For more than 30 years, Cynthia Tobias has been teaching people of all ages how to discover and use their natural inborn learning style strengths to succeed in virtually any situation. She is a popular speaker whose insights, humor and practical strategies have encouraged and motivated educators, parents, businesspeople and students to focus on strengths to achieve success. With a special gift for understanding and bringing out the best in the strong-willed child, Cynthia has brought hope and life to countless families, but she remains humbled by the way God uses her message to make such a difference.
Cynthia’s background is an intriguing mix of education, business and law enforcement—we think you’ll enjoy this glimpse into her story…
It was September, 1971 and I was only a few days away from my 18th birthday. I had just graduated from Las Vegas High School (my dad was pastoring a church there) and as a city girl I was already struggling to adjust to being in the rural city of Nampa, Idaho where I was about to begin my freshman year at Northwest Nazarene College. I stood at the foot of the clock tower in the center of the campus and had a little conversation with God.
I was eager to remind Him of my dream: “I just want to be a writer,” I said out loud. “Maybe the editor of a famous New York magazine someday. I’ll do whatever I have to do, God, but I don’t want to teach. I’ll do anything but teach.”
Halfway through my freshman year, I realized that God did indeed want me to be a teacher. “Okay,” I told Him, “but I don’t want to teach in Idaho. So far it looks like a boring place compared to the big city. I’ll teach anywhere but Idaho.”
So after graduating, I spent three years teaching public high school in Idaho. I learned at least two important truths: 1) Never tell God what you won’t do, and 2) I loved teaching and Idaho!
As enthusiastic as I was about teaching, I was surprised to discover how resistant students were to learning. So many of them seemed frustrated, bored, and unchallenged. I began a passionate search for keys to unlock the potential that was so evident as I got to know these future world-changers.
Every summer I would go back to work in “the real world” for three major reasons: 1) to stay diverse in my skills and training to be sure I wanted to teach more than anything else; 2) to earn money for continuing my education; and 3) to find out if my students were gaining the knowledge and abilities they would need to be successful after high school graduation.
Right away I made one major discovery: you tend to get hired for most of what you got in trouble for in school! Think about it—what are we usually looking for in the best employees? Good social interaction, high energy level, independent thinking skills. And yet in school we not only didn’t teach those skills—we were often actively discouraging them.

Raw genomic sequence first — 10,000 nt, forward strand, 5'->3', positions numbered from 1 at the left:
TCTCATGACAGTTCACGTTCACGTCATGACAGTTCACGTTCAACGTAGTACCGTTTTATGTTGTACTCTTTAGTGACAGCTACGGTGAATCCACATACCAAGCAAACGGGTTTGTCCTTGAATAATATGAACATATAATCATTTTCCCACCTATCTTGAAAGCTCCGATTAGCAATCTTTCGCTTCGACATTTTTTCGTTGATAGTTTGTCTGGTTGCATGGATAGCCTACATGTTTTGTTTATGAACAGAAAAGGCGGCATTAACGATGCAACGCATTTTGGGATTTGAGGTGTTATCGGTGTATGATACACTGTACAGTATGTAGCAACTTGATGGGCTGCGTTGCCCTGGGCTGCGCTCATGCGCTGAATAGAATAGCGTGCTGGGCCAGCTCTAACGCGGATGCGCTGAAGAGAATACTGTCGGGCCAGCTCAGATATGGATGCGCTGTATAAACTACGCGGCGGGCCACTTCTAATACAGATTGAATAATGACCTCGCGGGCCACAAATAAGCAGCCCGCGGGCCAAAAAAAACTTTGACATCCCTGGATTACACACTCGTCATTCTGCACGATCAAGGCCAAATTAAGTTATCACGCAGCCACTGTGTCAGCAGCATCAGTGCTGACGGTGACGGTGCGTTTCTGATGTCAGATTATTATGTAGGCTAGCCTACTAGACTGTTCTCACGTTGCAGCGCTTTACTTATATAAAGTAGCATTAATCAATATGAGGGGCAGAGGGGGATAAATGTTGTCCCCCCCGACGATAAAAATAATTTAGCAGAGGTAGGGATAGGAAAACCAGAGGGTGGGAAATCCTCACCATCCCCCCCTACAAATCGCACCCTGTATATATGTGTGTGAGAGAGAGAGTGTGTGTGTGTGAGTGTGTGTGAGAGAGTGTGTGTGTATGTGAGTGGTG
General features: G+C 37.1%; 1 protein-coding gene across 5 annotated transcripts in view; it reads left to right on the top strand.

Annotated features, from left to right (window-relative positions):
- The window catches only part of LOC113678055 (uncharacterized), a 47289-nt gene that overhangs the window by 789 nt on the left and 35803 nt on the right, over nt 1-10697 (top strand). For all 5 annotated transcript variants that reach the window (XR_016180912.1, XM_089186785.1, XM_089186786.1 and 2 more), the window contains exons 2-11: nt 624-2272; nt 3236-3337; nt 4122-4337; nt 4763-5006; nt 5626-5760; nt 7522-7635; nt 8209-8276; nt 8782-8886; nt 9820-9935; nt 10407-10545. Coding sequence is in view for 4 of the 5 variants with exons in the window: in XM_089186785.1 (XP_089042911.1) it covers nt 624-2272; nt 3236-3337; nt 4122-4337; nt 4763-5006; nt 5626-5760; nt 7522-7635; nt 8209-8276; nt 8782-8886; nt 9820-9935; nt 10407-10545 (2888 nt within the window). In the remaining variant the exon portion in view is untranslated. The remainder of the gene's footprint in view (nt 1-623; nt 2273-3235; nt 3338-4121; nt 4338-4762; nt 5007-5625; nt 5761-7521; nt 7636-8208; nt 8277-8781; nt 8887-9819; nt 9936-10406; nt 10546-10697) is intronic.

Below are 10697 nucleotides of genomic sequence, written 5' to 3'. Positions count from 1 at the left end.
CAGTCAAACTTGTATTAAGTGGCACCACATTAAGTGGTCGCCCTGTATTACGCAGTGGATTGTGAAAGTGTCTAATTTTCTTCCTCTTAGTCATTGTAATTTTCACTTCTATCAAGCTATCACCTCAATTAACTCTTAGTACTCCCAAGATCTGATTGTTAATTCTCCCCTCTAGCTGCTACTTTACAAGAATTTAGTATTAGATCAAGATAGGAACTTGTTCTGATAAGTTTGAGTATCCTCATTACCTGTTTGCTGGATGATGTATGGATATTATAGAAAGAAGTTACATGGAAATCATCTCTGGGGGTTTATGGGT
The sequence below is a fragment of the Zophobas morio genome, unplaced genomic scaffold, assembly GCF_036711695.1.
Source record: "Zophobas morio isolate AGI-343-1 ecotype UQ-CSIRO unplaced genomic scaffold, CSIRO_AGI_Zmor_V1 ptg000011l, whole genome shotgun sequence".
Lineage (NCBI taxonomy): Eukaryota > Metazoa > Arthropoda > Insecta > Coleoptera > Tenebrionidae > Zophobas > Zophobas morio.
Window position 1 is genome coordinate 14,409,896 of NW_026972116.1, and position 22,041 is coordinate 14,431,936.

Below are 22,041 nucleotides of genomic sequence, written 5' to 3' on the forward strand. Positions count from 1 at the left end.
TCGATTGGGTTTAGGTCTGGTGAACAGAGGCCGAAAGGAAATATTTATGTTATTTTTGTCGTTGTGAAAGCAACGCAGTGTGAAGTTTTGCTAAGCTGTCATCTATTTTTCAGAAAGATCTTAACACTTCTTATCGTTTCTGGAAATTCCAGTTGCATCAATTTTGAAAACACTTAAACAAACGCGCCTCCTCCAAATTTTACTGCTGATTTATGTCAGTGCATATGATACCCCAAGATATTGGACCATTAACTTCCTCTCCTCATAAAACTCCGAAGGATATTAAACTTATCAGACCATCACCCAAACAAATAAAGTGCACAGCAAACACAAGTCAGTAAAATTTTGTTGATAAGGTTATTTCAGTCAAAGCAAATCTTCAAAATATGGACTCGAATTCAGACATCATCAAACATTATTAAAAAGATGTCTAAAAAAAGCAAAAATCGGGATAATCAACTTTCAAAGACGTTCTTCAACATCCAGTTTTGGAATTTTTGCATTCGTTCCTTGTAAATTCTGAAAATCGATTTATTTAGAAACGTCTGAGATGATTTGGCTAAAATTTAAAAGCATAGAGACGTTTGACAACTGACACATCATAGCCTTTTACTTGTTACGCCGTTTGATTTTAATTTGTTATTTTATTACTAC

After three years of teaching, I moved to the state of Washington and taught English, speech, and drama in an urban public high school. During my first summer I took a ride-a-long with a police officer friend, and I was hooked–I knew I had to be a cop for a while.
I wasn’t ready to quit teaching, so the police reserve program appealed to me. As a fully commissioned reserve officer in the city of Des Moines, Washington, I worked part time (evenings and weekends) during the school year and almost full time during the summers for six years. I did not get a salary, but I did occasionally get paid for some outside security work through the city. Oh, and I did have the assurance of a $100,000 life insurance policy if I were killed on the job.
I loved being a cop—and I still loved being a high school teacher. My students couldn’t wait to hear a quick recap of my weekend on Monday morning—and I got so many chances to weave in life lessons for them. Because I didn’t work the streets in the same jurisdiction as I taught, I never arrested any of my students or their family members, so they felt safe in asking me a lot of questions they couldn’t ask anyone else. By the way, I got a lot of respect in the classroom!
It was during my fourth year of teaching that I discovered something that revolutionized the way I taught. Seattle Pacific University hosted a weekend seminar with a leading educational expert and primary researcher who specialized in the field of “learning styles.” This was a new term to me, so I attended the seminar with about 300 other teachers. The researcher spoke with urgency and passion. “There are so many ways to learn,” she told us, “and we’re using so few of them in the classroom.” She went on to outline how differently each individual is wired to perceive and process and make decisions about information, and how discovering and using those learning strengths can revolutionize the way we teach.
I sat straight up in my seat and thought, She’s talking about what I’ve believed all along—and she says there’s research to prove it. I’m going to go find the research and change the world of education as we know it. (Remember, I was still in my twenties—I really believed it!)
Seattle Pacific was offering a Master’s degree with Learning Styles as a specialty, and I immediately signed up for it and began studying the research. Wow—I’d never read such boring research on how to make learning interesting! I remember thinking: No wonder we haven’t been using this stuff—it’s been around for decades, but if teachers and parents really wanted to know about it, all they’d have time to do is read the research.
In April of 1991 I gave birth to twin sons, Michael and Robert, born two minutes apart. From the beginning they looked like “Pete and Repeat,” but it was immediately evident that they were opposite in personality and learning style. God had given me my very own in-home laboratory!
I had teaching experience, a variety of business experience, and adult education experience—but nothing compared to the new world that had just opened up to me as a mom. Now my theories and strategies were being put to the test in the most important arena of all—and if I couldn’t make it work here, I believed I would have nothing to genuinely offer to the rest of the world.